How Do Sex Ratios Become Unbalanced?
The sex ratio at birth is almost even, with about 105 boy babies born for every 100 girls. By adolescence, higher male mortality usually results in balanced populations. In theory, if everyone picked a mate at that time, everyone would be able to marry. In reality, many demographic factors contribute to unbalanced outcomes.
Fertility rates: Baby booms. The phrase marriage squeeze was coined by the American demographer Paul Glick (1988). In the early 1960s, he observed declining marriage rates among young women and realized this outcome was in part due to the interaction of two factors: the sharp increase in fertility known as the baby boom and the reality of the mating gradient. Consider the Canadian example: in 1944, the crude birth rate was 24.0 per 1,000; in 1947, it was 28.9. Twenty years later, girls born in 1947 sought grooms two to four years older than themselves, but there were not enough for a oneto-one match. Glick observed that some of young women were squeezed out of the marriage market and predicted that some would never marry.
Fertility rates: Baby busts. In the 1970s, in the developed world, the baby boom became the baby bust. In the 1990s, young men of those cohorts sought wives two to four years younger than themselves and found them in scarce supply, creating a male marriage squeeze. Stable fertility rates yield stable sex ratios among young adults; it is fluctuations in them that produce a marriage squeeze. For a marriage squeeze, the most important factor is the stage of the population in terms of the demographic transition. Other things being equal, a sharp increase in fertility or in population growth leads to a female marriage squeeze, a circumstance found throughout the developing world. A sharp decline in fertility and a declining population, lead to a male marriage squeeze, a situation now emerging in industrialized countries.
Sex differences in mortality. In the developed world, mortality rates for males are generally higher than for females. From early adulthood, the sex ratio declines with advancing age. A contributing factor is that unmarried persons have higher mortality rates than do spouses, a difference more pronounced for men than for women. Males, especially young males, are more prone than females to institutionalization, incarceration, and violent death, an outcome that in the United States has lead to a much lower sex ratio among blacks than among whites. Male mortality is also disproportionately high in times of war, an outcome reflected in sex ratios in Vietnam and Cambodia (Goodkind 1997; Huguet et al. 2000).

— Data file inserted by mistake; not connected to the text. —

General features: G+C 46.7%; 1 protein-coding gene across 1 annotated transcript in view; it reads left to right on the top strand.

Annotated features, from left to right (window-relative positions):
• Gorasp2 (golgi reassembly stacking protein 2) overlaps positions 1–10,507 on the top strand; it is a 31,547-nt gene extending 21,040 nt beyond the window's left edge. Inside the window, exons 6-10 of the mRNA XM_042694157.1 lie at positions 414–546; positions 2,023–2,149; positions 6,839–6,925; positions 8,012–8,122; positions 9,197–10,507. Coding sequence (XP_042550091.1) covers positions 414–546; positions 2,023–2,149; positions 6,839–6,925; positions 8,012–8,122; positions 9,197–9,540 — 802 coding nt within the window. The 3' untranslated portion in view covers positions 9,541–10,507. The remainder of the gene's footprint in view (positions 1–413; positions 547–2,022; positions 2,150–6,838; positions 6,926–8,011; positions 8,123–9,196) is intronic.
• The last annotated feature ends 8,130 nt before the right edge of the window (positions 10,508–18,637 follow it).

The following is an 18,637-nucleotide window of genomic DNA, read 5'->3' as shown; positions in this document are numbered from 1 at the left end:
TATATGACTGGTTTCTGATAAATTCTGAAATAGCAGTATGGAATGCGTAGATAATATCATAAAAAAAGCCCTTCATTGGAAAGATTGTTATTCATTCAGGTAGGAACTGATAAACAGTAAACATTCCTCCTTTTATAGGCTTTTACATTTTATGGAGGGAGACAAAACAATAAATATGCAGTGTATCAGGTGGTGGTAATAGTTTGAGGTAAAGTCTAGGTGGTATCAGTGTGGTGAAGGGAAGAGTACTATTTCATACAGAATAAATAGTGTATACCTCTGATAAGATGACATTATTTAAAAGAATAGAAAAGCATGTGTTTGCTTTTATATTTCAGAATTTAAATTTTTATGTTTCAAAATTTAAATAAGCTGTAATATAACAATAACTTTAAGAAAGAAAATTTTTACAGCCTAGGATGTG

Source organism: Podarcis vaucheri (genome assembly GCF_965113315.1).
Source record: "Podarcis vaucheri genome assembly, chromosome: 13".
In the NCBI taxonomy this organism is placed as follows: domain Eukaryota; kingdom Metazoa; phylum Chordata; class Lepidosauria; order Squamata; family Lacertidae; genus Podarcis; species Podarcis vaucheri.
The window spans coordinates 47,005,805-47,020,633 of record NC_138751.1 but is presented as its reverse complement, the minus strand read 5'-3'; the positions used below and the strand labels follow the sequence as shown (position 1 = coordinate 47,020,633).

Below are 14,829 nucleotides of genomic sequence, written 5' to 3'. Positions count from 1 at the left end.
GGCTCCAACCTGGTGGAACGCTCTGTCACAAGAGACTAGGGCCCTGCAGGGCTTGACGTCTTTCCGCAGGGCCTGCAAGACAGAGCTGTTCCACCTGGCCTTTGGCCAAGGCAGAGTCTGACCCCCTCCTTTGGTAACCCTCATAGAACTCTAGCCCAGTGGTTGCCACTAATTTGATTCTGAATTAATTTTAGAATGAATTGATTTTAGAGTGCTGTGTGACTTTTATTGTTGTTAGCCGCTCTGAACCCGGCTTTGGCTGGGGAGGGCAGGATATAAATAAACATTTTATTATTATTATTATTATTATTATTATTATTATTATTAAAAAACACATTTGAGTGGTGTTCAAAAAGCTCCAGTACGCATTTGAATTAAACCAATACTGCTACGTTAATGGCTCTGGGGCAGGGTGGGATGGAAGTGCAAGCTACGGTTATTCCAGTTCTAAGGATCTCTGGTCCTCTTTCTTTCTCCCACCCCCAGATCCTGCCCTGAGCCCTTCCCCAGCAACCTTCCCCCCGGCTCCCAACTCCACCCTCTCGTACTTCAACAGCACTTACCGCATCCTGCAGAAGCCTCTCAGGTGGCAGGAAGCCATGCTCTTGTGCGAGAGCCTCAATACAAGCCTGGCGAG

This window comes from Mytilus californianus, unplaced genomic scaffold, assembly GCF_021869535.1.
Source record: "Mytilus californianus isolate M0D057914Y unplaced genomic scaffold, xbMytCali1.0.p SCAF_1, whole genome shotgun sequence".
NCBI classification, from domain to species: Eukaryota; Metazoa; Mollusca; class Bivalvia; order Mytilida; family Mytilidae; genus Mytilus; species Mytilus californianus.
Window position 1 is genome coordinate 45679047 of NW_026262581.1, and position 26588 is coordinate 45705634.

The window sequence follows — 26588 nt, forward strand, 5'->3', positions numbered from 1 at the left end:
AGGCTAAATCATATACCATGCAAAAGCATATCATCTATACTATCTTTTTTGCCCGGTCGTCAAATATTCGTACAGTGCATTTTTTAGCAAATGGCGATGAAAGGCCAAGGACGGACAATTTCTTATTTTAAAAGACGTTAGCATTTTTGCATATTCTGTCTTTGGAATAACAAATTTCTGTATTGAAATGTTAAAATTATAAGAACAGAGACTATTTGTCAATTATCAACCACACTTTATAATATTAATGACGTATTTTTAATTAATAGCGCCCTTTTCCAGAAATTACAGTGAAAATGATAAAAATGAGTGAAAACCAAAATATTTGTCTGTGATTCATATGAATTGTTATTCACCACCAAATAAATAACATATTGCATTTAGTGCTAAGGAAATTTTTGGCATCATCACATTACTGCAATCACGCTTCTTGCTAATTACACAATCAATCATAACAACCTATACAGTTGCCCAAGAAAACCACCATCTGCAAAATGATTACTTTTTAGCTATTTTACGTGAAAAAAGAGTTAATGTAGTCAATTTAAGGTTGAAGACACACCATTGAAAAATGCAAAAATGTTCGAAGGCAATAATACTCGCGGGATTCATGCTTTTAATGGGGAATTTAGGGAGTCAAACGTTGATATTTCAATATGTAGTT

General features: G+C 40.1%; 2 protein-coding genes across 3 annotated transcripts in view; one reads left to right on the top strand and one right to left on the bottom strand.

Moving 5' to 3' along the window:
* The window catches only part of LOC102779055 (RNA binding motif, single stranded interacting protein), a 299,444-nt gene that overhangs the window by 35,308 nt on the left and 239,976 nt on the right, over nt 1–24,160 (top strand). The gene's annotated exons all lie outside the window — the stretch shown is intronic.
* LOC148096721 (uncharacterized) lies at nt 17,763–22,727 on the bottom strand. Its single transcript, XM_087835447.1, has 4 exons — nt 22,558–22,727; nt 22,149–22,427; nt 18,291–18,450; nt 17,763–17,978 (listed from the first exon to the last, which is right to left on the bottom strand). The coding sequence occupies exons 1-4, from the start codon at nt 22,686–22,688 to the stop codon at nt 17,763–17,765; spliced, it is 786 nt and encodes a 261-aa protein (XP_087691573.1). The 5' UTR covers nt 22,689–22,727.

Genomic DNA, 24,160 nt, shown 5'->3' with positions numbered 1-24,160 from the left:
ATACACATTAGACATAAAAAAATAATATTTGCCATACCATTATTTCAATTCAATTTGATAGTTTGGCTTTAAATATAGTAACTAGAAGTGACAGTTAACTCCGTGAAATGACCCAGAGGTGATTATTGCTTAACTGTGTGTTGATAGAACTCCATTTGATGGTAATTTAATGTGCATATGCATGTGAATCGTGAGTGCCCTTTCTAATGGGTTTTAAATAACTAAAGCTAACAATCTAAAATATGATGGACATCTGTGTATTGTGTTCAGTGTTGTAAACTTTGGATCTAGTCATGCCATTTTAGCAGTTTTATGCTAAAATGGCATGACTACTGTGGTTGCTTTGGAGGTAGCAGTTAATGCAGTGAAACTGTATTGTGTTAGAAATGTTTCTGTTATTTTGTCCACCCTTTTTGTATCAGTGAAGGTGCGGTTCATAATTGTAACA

Natal inequality: Missing girls in Asia. In Asian countries such as China, India, Taiwan, and South Korea, there is a strong cultural preference for sons rather than daughters. Traditionally, sex ratios in such countries have been kept low by high mortality among girl babies due to neglect, abandonment, and infanticide.
Within this cultural backdrop, two other factors have been added: the concerted effort to curb population growth and the availability of sex-selection technologies, which allow female fetuses to be identified and aborted. When the total number of children is reduced, as it is with China's one-child policy, it becomes increasingly important to not waste a pregnancy on girls. Sex-selection is most often used for second and third pregnancies (Chu 2001). In the 1980s, prenatal sex selection became widespread in spite of some official policies intended to control it. By 1992 in India, China, Taiwan, and South Korea, there were 110 to 119 boy babies born for every 100 girl babies. This practice alone, apart from other variables, guarantees a shortage of brides and a surplus of grooms, in subsequent generations.
Sex differences in migration. Migrating populations consist disproportionately of young unmarried men. In Vietnam, high male mortality due to war was further exacerbated by high out-migration of young men, creating a larger female marriage squeeze for the women left behind, and a male marriage squeeze for minority men in the host country (Goodkind 1997). In the United States, sex ratios among ethnic immigrants have been high for the first generation, but subsequently declined for second and third generations (McCaa 1993).
Regional variations: Local marriage markets. Sex ratios vary not only among countries, but also from one region to another. High sex ratios occur in areas devoted to primary industries, such as Newfoundland, Maine, Montana, and Utah (Hamilton and Otterstad 1998; Hooper and England 1988). Such regions provide good employment opportunities for young men, but few jobs for young women. Sex ratios are especially low in capital cities such as Ottawa or Washington, where government bureaucracies attract many women.
The smaller the unit of analysis, the more differences in sex ratio are observed. In Los Angeles, black women living in the inner city face a much more extreme marriage squeeze than other black women. In San Francisco, where male homosexuality is not uncommon, sex ratios calculated on the basis of male/female ratios may seem high, but in terms of heterosexual marriage, the actual sex ratio is considerable lower.
- Marriage Squeeze - Demographic Consequences Of A Female Marriage Squeeze
- Marriage Squeeze - Sex Ratios: Measuring The Marriage Squeeze
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